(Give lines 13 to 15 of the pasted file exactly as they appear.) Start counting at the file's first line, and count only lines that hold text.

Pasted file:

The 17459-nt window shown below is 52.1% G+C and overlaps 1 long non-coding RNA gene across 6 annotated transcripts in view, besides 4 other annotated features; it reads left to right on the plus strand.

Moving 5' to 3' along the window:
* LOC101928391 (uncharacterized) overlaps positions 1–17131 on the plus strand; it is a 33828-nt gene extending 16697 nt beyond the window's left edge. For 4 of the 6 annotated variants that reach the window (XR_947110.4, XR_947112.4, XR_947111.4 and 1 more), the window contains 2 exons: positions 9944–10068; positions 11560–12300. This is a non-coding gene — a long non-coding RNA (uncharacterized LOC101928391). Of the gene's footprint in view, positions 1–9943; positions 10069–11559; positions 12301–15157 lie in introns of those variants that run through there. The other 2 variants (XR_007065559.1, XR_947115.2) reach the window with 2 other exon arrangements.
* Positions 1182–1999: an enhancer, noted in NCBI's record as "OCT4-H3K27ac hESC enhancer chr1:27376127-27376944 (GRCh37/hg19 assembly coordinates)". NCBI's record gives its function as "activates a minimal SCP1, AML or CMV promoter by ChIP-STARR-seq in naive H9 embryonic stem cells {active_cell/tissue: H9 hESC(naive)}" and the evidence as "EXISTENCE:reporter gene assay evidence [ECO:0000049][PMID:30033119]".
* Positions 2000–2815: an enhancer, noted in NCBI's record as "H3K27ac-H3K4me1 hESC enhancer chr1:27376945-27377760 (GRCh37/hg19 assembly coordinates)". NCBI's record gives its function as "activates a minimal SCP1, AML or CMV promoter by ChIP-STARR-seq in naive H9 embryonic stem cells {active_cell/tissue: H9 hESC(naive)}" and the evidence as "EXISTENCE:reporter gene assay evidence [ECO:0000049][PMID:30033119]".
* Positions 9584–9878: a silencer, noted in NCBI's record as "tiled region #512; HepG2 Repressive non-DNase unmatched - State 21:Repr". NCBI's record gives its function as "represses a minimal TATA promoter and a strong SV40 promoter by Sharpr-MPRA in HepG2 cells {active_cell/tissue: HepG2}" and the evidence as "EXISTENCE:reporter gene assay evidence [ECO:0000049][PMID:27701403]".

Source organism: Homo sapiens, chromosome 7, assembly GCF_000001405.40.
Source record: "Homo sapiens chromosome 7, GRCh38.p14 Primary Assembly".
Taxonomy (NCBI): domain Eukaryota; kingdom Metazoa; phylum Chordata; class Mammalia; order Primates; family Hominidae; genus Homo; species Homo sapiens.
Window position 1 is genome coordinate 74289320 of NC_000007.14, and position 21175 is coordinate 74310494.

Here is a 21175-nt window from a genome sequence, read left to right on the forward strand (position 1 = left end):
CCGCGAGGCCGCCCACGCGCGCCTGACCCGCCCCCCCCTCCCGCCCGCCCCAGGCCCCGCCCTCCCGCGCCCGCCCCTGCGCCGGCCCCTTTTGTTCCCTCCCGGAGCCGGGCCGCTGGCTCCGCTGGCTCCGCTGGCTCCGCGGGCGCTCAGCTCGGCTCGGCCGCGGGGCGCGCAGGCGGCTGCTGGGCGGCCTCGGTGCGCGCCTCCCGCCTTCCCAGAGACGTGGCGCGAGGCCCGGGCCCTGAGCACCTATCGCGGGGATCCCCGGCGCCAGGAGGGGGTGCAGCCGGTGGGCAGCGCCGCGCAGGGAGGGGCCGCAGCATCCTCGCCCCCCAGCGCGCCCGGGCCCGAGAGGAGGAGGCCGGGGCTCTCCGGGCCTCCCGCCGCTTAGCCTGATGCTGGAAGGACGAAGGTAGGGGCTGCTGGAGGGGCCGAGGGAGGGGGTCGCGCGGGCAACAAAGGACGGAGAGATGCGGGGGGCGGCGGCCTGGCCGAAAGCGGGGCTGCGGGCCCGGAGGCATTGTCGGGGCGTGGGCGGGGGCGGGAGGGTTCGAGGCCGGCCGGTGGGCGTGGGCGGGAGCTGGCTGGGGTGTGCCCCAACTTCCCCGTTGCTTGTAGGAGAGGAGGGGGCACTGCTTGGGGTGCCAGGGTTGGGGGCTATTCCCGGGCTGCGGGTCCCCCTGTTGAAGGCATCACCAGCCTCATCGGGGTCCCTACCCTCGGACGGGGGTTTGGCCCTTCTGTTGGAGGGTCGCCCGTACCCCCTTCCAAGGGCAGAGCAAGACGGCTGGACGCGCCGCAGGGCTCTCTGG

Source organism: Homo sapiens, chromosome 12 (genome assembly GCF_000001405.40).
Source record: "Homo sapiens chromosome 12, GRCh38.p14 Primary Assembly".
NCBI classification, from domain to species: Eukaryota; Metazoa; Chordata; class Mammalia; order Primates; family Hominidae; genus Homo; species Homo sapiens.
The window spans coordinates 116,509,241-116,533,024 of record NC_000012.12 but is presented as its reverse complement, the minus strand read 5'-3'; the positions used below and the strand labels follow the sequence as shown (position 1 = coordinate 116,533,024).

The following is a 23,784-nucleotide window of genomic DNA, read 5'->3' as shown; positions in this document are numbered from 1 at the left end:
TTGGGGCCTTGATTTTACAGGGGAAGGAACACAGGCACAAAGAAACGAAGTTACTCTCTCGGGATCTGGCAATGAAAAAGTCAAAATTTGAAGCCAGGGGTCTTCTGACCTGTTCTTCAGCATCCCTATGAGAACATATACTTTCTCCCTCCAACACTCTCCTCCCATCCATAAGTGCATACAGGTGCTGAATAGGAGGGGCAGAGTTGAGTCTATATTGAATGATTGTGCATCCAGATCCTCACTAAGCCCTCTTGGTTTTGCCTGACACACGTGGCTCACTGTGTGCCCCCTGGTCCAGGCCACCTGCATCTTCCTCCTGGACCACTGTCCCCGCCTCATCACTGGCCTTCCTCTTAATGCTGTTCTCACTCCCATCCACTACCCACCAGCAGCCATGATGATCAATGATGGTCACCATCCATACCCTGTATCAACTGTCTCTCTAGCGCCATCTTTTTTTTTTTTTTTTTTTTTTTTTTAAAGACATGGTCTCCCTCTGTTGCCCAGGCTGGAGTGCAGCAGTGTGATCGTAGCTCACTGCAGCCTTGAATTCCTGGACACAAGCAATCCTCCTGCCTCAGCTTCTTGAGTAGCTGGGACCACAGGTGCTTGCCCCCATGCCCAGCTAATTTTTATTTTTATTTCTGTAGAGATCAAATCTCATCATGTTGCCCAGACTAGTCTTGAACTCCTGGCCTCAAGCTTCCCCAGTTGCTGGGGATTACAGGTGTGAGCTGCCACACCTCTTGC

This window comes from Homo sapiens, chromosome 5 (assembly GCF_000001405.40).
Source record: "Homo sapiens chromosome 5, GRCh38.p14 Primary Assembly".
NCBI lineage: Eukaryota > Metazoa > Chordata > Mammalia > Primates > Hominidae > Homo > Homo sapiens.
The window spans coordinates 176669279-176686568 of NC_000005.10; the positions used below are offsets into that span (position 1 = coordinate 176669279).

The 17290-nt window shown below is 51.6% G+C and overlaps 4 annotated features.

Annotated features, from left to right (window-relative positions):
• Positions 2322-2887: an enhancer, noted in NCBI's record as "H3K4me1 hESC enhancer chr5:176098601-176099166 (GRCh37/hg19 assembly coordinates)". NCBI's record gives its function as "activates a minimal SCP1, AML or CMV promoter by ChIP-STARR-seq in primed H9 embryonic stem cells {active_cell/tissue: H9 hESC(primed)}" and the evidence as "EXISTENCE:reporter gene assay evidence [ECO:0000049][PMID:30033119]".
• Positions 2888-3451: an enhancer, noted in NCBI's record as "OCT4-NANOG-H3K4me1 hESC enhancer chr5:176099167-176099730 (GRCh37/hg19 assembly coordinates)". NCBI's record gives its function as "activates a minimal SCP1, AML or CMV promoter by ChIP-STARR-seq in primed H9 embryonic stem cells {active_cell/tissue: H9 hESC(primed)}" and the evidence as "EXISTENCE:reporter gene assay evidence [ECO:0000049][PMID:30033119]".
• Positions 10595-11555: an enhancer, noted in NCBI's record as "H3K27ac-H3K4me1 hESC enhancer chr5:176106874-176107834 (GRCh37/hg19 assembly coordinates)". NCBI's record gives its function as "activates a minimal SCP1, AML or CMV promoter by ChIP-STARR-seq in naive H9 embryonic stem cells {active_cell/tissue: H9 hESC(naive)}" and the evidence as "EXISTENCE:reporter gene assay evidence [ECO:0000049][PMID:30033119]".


Source organism: Homo sapiens, chromosome 12 (genome assembly GCF_000001405.40).
Source record: "Homo sapiens chromosome 12, GRCh38.p14 Primary Assembly".
NCBI classification, from domain to species: Eukaryota; Metazoa; Chordata; class Mammalia; order Primates; family Hominidae; genus Homo; species Homo sapiens.